• Market Failure Considerations and Financial Capital
  • Information asymmetry and allocation efficiency.
                            Related Issues
• Slack and Managerial Discretion:
  • Excess resources refers to excess factor services over and above what is
    needed to meet managers requirements for organizational slack. Thus, excess
    resources and organizational slack are different concepts.
• De Novo Entry vs. Acquisition or Merger:
  • The current paper does not distinguish between entry mode. The author notes
    the potential importance of complementary assets and slack as influencing the
    entry mode decision, among others.
• Lateral vs. Conglomerate Diversification:
  • Teece (1982) suggests that the efficiency based theory provided in this paper
    aligns more with lateral diversification but offers suggestions on how the
    internal capital market efficiencies of firms may shed light into conglomerate
    diversification based on Williamson (1975).
• Some Historical Observations:
  • Depression trigged diversification by generating excess capacity.
  • WWII created significant demand for military products. Firms used capabilities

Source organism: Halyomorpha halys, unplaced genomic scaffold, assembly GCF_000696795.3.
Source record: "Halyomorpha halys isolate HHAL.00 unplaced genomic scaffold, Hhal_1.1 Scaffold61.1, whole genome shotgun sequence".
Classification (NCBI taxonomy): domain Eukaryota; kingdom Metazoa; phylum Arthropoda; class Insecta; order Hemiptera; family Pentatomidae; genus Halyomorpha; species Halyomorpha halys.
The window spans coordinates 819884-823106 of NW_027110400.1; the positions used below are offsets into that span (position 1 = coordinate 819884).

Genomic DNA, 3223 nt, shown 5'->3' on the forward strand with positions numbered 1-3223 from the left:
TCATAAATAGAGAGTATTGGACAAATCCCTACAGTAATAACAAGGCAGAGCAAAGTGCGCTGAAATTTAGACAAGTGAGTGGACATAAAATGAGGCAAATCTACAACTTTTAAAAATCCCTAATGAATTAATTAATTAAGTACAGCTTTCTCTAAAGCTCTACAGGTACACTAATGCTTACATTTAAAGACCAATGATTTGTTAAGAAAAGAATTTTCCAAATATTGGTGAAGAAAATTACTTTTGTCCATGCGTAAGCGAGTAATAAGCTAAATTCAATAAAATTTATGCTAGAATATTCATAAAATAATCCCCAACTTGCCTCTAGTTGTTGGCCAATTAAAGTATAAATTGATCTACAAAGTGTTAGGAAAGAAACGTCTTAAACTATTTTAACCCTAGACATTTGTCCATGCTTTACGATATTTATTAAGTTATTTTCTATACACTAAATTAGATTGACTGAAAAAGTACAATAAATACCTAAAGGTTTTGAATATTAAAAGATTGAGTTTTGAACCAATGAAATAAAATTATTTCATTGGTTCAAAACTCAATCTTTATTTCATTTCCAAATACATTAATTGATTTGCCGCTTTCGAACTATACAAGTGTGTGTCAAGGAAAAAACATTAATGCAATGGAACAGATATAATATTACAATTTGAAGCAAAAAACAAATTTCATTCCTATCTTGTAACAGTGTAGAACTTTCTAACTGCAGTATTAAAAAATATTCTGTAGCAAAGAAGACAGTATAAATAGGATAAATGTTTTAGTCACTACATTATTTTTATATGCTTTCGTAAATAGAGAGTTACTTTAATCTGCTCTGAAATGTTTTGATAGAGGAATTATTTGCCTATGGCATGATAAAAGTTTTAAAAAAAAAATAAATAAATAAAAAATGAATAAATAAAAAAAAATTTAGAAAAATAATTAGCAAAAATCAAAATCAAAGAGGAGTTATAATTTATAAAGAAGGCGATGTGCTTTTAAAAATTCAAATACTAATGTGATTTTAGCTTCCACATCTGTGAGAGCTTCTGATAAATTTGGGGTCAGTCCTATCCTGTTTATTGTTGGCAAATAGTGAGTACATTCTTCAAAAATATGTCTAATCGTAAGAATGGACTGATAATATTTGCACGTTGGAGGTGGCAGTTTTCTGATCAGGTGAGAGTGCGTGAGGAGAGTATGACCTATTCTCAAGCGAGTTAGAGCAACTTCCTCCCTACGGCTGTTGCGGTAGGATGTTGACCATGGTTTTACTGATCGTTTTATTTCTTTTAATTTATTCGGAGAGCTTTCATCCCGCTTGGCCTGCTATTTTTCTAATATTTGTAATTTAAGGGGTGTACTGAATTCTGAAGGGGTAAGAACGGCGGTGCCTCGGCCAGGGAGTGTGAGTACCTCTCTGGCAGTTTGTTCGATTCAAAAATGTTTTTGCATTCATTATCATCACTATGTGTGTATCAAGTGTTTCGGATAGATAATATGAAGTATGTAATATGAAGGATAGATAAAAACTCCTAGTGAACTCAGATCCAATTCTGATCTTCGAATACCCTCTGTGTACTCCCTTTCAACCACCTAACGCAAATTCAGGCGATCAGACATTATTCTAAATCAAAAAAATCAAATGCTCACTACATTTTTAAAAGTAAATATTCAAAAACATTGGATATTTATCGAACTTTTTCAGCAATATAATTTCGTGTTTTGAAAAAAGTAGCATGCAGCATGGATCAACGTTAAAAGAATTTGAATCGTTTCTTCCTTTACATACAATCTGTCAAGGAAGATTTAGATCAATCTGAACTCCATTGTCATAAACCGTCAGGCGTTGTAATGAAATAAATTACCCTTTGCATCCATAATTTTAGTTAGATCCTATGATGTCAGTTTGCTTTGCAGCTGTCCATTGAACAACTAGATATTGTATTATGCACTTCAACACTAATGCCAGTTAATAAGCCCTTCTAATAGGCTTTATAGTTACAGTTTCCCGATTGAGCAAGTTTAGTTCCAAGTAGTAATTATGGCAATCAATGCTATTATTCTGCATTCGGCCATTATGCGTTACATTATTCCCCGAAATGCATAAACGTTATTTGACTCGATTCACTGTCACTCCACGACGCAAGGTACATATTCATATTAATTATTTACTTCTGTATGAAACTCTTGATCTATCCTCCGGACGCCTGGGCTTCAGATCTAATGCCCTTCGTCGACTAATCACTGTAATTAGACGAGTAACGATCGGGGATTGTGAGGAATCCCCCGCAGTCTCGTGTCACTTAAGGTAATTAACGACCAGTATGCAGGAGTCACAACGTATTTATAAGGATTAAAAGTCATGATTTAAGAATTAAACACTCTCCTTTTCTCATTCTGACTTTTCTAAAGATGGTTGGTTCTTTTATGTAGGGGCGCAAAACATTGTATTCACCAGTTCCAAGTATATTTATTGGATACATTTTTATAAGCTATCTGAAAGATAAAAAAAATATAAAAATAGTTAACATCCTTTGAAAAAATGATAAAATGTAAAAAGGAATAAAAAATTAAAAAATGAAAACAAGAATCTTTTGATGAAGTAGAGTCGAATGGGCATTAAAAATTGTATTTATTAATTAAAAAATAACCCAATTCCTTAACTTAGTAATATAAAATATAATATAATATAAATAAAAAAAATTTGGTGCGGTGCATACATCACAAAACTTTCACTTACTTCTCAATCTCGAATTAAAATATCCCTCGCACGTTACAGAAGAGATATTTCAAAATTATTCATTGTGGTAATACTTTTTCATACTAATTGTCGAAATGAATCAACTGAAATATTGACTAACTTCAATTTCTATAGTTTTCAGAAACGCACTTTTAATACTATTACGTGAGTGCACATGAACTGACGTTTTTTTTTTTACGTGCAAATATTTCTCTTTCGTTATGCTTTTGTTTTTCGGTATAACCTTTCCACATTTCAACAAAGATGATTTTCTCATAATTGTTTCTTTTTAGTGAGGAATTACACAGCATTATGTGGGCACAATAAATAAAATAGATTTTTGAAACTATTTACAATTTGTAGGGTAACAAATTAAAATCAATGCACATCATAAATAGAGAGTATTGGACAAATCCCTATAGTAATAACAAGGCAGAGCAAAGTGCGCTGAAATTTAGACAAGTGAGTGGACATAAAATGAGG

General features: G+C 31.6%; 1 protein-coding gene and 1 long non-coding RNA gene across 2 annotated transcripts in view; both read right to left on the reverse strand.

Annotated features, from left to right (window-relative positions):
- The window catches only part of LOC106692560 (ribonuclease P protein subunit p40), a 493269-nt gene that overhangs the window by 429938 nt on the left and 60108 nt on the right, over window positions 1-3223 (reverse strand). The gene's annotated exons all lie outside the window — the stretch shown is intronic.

for new civilian products after the war.
             Implications and Contributions
• Implications:
  • Integrative approach from different theories or perspectives allows
    for a better understanding of the phenomenon under review.


• Contributions:
  • This paper advances ideas from Penrose (1959) coupled with transaction
    cost economics to predict when firms may choose to diversify or sell the
    services of its unused assets in the market.
  • The building blocks of generating a theory of the multiproduct firm used in
    this paper include “excess capacity and its creation, market imperfections,
    and the peculiarities of organizational knowledge, particularly its fungibility
    and tacit character” (pg. 61).


• Further Research:
  • Consider how these building blocks interact and can be empirically tested to
    advance the resource-based/dynamic capabilities approach.